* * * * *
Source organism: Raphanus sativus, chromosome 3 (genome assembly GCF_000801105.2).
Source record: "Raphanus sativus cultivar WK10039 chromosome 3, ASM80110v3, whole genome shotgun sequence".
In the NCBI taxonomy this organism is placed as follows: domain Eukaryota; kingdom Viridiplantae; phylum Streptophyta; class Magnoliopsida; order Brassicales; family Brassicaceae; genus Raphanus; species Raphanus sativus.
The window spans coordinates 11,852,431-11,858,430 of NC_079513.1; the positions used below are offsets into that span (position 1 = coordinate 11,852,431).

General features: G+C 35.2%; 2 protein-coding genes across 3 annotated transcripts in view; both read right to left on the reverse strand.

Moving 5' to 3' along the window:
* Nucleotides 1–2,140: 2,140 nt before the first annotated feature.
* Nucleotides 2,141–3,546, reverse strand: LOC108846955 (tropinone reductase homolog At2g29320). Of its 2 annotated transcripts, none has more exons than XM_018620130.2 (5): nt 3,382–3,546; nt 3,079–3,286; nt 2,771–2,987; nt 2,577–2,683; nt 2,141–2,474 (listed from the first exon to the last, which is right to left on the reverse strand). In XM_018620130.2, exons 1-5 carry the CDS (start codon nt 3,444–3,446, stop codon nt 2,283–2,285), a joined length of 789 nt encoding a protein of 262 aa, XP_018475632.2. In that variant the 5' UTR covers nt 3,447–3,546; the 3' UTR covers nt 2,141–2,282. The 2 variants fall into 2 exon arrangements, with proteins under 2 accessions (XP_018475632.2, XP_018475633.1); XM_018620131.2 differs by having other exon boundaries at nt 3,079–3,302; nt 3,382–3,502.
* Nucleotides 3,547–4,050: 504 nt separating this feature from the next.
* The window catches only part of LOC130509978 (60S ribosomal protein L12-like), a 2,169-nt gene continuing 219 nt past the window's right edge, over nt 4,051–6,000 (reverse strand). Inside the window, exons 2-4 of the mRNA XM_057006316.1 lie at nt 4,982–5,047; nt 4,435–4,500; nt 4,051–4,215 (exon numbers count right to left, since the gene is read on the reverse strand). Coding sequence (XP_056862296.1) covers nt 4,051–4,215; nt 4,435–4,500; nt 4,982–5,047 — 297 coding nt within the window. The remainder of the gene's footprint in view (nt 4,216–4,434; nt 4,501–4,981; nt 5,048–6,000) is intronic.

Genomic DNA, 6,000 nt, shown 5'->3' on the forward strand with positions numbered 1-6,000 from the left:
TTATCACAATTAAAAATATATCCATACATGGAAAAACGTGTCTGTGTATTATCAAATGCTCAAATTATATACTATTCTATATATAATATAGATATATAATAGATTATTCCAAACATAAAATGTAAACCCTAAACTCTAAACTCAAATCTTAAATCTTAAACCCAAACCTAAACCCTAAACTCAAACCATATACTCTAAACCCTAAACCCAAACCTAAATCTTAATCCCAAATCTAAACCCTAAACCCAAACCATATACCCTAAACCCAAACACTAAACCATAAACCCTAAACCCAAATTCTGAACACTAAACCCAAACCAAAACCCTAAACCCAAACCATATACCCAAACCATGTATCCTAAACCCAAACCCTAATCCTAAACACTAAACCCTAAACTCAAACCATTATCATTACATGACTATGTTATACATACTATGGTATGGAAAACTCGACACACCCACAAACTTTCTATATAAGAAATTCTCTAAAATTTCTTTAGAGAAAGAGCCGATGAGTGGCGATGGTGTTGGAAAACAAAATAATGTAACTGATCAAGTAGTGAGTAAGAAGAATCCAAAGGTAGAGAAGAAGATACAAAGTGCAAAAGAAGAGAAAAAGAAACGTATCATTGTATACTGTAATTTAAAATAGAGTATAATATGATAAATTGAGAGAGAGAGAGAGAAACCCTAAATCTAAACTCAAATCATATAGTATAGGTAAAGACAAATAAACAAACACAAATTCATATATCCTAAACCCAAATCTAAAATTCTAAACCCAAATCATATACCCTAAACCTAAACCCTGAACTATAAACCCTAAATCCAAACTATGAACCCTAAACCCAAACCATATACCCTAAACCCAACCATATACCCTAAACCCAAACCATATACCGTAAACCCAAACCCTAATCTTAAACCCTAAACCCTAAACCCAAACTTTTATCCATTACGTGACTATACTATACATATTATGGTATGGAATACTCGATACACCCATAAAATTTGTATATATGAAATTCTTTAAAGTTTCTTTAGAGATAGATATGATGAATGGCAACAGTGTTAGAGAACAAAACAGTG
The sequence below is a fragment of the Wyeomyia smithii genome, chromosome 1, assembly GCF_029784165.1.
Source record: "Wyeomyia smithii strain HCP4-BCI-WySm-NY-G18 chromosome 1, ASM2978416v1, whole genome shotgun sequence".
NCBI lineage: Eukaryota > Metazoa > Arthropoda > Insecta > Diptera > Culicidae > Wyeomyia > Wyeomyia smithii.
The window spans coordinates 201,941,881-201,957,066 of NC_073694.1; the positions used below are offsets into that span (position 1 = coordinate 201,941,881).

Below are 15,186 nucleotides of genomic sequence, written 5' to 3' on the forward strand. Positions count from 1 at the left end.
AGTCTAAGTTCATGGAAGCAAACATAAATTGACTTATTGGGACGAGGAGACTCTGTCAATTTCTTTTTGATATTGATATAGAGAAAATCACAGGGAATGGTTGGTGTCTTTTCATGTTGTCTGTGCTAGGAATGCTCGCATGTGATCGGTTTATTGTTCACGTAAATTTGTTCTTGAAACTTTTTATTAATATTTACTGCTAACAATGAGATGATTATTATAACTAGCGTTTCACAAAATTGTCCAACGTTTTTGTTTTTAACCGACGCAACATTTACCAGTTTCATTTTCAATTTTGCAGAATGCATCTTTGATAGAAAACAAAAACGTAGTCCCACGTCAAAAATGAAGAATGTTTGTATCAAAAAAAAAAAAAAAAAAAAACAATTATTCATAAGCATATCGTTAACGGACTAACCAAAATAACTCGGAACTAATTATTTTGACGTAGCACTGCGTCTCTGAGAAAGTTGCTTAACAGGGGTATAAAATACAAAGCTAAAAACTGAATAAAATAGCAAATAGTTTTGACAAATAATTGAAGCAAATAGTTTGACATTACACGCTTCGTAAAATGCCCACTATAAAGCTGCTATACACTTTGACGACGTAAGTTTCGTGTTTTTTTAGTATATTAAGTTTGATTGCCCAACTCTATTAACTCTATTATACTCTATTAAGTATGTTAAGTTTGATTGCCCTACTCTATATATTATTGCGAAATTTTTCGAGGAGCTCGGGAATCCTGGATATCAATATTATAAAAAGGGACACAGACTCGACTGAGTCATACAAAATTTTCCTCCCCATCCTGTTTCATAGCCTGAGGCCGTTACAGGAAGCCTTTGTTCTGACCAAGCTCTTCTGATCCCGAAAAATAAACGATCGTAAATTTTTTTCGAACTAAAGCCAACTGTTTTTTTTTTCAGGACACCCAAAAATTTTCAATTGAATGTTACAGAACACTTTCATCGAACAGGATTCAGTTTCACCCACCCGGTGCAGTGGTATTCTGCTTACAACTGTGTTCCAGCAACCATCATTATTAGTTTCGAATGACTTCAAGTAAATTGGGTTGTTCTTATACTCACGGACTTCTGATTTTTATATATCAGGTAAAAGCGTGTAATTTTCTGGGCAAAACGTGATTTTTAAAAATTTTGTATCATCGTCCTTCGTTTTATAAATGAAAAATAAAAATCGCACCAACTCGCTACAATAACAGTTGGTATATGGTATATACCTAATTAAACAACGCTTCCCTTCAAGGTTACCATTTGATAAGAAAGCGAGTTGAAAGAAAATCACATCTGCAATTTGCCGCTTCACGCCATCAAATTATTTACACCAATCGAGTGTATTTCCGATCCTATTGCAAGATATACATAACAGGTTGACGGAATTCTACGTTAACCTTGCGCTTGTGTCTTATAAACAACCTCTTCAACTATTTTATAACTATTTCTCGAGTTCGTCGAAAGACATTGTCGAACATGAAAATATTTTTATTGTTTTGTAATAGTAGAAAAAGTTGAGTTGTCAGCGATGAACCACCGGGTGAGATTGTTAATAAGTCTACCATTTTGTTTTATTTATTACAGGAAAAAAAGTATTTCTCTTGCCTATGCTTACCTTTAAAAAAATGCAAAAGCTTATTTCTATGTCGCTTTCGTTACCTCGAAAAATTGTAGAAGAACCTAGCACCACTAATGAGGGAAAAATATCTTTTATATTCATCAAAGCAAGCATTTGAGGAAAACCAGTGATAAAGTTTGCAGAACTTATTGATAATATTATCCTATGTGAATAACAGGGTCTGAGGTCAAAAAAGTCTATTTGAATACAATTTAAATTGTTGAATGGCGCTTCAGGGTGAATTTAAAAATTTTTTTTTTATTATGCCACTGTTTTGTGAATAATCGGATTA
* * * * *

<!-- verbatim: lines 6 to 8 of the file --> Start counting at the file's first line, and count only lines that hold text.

Moving 5' to 3' along the window:
* Nucleotides 1–2,140: 2,140 nt before the first annotated feature.
* Nucleotides 2,141–3,546, reverse strand: LOC108846955 (tropinone reductase homolog At2g29320). Of its 2 annotated transcripts, none has more exons than XM_018620130.2 (5): nt 3,382–3,546; nt 3,079–3,286; nt 2,771–2,987; nt 2,577–2,683; nt 2,141–2,474 (listed from the first exon to the last, which is right to left on the reverse strand). In XM_018620130.2, exons 1-5 carry the CDS (start codon nt 3,444–3,446, stop codon nt 2,283–2,285), a joined length of 789 nt encoding a protein of 262 aa, XP_018475632.2. In that variant the 5' UTR covers nt 3,447–3,546; the 3' UTR covers nt 2,141–2,282. The 2 variants fall into 2 exon arrangements, with proteins under 2 accessions (XP_018475632.2, XP_018475633.1); XM_018620131.2 differs by having other exon boundaries at nt 3,079–3,302; nt 3,382–3,502.